Petula was a woeful girl, listlessly wandering in her bleak garret, pondering over her many musty volumes of poetry, scribbling out sad rhymes of her own at her cluttered dusty desk. She dreamed of grey days and black Ravens, her imagination full of terrible sad tales and broken , lonely hearts.
She’d sit in her window, sighing and gazing mournfully out over the town, never bold enough to venture out into the sunlight…Petula would only dare leave her tiny bleak apartments on the cold and wet days to try to sell her poems to the nearby publishing house (who more often than not would scoff at her works and send her away in tears), buy a meager basket of wine and bread, and whatever new books by her favorite poets she could scavenge from the corner bookseller.
Petula’s parents did not understand, nor did they approve of her writing or her dreams of becoming a published poet, and finally they sent her a rather scathing letter informing her that this life was NO life for a well-bred young lady…That unless she returned home to settle down, find a proper husband and take her proper place in polite society, her monthly allowance would immediately be cut off.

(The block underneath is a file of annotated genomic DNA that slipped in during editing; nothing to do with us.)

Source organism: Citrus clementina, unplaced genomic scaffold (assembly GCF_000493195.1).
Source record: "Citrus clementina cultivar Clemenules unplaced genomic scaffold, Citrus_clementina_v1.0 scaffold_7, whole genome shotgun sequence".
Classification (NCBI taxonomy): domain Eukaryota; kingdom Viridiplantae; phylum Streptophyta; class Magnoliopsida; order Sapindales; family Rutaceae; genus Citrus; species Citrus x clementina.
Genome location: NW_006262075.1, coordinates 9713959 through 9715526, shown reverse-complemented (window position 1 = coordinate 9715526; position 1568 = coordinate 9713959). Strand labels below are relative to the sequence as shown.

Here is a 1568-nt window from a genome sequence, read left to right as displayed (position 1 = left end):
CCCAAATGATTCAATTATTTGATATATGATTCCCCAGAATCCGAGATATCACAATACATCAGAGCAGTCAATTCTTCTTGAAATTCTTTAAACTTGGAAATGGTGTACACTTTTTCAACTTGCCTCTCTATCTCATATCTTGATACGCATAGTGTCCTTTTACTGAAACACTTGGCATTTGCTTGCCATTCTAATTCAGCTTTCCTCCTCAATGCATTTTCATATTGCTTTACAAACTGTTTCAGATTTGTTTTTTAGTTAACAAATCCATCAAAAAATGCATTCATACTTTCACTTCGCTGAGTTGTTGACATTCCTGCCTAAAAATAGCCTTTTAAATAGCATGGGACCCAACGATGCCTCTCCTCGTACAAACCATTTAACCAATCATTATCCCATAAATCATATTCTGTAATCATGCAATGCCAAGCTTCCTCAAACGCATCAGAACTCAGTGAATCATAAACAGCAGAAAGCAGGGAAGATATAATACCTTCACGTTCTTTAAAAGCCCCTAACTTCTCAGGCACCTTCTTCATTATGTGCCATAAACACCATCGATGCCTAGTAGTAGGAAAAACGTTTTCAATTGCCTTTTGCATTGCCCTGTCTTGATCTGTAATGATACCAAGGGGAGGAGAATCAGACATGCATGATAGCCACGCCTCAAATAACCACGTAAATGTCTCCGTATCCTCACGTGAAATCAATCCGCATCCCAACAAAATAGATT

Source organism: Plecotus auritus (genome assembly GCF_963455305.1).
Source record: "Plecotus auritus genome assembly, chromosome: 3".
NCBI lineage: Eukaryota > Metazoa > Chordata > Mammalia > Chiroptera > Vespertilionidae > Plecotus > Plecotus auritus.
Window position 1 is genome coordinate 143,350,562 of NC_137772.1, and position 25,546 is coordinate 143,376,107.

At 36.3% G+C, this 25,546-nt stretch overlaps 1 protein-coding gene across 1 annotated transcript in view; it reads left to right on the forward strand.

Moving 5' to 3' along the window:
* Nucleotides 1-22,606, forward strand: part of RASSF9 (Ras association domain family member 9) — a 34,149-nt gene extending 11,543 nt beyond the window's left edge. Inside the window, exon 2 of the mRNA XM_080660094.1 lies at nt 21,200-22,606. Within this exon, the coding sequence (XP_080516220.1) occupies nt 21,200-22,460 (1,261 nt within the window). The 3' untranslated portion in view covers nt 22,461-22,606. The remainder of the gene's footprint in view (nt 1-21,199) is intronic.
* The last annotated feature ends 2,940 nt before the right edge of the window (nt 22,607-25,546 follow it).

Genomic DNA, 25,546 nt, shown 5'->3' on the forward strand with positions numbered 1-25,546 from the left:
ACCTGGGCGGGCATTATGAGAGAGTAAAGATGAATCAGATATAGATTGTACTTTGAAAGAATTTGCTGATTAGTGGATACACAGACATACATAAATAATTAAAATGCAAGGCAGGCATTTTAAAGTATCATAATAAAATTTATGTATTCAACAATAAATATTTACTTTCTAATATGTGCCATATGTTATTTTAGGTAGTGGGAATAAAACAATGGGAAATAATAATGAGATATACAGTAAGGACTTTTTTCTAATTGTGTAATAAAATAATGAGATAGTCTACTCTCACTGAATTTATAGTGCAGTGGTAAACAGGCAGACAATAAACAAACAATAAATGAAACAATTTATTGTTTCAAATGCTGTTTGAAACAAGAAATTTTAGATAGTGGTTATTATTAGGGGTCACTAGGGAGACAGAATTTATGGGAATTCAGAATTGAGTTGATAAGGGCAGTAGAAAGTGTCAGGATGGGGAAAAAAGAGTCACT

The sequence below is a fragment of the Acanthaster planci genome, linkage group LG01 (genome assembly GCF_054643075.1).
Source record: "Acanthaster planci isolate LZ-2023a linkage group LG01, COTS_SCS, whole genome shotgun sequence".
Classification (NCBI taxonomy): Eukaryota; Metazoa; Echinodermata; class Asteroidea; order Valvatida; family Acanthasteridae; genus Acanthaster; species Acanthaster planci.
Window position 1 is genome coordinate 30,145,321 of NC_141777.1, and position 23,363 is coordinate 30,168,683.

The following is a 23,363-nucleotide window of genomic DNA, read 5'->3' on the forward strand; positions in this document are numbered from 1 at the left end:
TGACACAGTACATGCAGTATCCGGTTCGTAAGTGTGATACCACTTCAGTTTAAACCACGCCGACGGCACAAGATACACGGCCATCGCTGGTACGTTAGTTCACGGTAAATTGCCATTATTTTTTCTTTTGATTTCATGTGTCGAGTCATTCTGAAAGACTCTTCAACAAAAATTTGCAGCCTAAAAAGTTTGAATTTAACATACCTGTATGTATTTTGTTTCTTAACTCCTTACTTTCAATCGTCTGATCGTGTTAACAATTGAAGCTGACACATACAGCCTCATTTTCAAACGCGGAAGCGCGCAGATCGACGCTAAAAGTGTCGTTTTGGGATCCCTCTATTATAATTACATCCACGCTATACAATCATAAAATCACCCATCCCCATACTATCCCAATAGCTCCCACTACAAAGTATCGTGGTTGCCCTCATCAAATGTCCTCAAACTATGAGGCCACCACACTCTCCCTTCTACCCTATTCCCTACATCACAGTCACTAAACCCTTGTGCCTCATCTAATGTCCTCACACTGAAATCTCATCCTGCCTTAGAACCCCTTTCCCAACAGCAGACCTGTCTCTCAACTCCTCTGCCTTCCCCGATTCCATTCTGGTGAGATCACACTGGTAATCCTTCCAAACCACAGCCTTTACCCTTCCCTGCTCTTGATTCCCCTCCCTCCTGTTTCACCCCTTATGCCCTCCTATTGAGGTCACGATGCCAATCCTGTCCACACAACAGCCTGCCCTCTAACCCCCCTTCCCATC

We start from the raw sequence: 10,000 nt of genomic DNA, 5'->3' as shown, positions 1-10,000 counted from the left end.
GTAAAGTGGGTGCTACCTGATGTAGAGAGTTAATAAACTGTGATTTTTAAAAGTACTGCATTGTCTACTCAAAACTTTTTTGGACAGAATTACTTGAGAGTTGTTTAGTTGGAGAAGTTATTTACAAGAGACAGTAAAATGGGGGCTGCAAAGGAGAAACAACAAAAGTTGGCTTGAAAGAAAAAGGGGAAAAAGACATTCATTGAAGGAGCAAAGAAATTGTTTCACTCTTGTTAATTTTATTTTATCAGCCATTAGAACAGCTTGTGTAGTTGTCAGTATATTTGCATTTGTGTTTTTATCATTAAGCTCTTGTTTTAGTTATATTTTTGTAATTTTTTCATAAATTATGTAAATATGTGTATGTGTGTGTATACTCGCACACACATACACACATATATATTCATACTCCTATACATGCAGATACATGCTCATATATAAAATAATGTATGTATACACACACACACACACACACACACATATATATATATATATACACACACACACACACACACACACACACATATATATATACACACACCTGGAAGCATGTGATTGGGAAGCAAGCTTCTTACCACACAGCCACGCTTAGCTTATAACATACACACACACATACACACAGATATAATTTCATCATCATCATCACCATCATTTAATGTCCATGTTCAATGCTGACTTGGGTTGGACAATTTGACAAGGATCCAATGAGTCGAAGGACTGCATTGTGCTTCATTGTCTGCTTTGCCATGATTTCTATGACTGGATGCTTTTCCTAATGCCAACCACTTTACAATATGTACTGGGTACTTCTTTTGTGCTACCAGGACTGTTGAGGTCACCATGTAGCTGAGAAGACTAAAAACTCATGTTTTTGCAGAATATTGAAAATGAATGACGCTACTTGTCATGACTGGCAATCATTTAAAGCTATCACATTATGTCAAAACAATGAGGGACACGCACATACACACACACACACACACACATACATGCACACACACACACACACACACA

Petula could not imagine such a life for herself, and stubbornly refused, ignoring her parents threats and carrying sadly on as always. As always, forever writing poem after poem, all of which were rejected, leaving her penniless. And winter came….the few sticks she would burn for warmth, and the few crumbs she could find to eat could not sustain her. Sitting at her window, Petula sighed her final sigh and met her end at last, unpublished, but steadfast in her choice to write, no matter the cost, be it death itself.